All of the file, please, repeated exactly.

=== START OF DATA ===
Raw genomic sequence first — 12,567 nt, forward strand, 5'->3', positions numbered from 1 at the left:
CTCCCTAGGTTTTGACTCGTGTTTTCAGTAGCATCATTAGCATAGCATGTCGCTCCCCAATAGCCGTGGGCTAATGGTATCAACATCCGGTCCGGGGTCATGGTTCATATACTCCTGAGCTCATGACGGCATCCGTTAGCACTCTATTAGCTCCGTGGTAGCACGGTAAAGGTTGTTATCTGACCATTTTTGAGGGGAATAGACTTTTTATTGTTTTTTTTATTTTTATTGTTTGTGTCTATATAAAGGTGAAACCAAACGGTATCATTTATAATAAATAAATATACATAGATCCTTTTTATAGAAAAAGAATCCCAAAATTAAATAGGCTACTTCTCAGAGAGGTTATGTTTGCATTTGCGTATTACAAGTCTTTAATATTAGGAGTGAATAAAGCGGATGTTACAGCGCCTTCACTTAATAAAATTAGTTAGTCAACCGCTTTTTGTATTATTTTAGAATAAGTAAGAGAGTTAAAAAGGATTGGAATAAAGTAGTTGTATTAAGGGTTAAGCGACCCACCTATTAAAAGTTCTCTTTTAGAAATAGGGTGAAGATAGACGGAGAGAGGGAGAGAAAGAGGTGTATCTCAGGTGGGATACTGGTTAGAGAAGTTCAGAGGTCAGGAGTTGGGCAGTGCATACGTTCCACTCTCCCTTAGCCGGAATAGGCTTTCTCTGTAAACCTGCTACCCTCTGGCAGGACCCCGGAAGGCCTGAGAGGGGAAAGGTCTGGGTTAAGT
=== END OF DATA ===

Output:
Raw genomic sequence first — 12,567 nt, forward strand, 5'->3', positions numbered from 1 at the left:
CTCCCTAGGTTTTGACTCGTGTTTTCAGTAGCATCATTAGCATAGCATGTCGCTCCCCAATAGCCGTGGGCTAATGGTATCAACATCCGGTCCGGGGTCATGGTTCATATACTCCTGAGCTCATGACGGCATCCGTTAGCACTCTATTAGCTCCGTGGTAGCACGGTAAAGGTTGTTATCTGACCATTTTTGAGGGGAATAGACTTTTTATTGTTTTTTTTATTTTTATTGTTTGTGTCTATATAAAGGTGAAACCAAACGGTATCATTTATAATAAATAAATATACATAGATCCTTTTTATAGAAAAAGAATCCCAAAATTAAATAGGCTACTTCTCAGAGAGGTTATGTTTGCATTTGCGTATTACAAGTCTTTAATATTAGGAGTGAATAAAGCGGATGTTACAGCGCCTTCACTTAATAAAATTAGTTAGTCAACCGCTTTTTGTATTATTTTAGAATAAGTAAGAGAGTTAAAAAGGATTGGAATAAAGTAGTTGTATTAAGGGTTAAGCGACCCACCTATTAAAAGTTCTCTTTTAGAAATAGGGTGAAGATAGACGGAGAGAGGGAGAGAAAGAGGTGTATCTCAGGTGGGATACTGGTTAGAGAAGTTCAGAGGTCAGGAGTTGGGCAGTGCATACGTTCCACTCTCCCTTAGCCGGAATAGGCTTTCTCTGTAAACCTGCTACCCTCTGGCAGGACCCCGGAAGGCCTGAGAGGGGAAAGGTCTGGGTTAAGT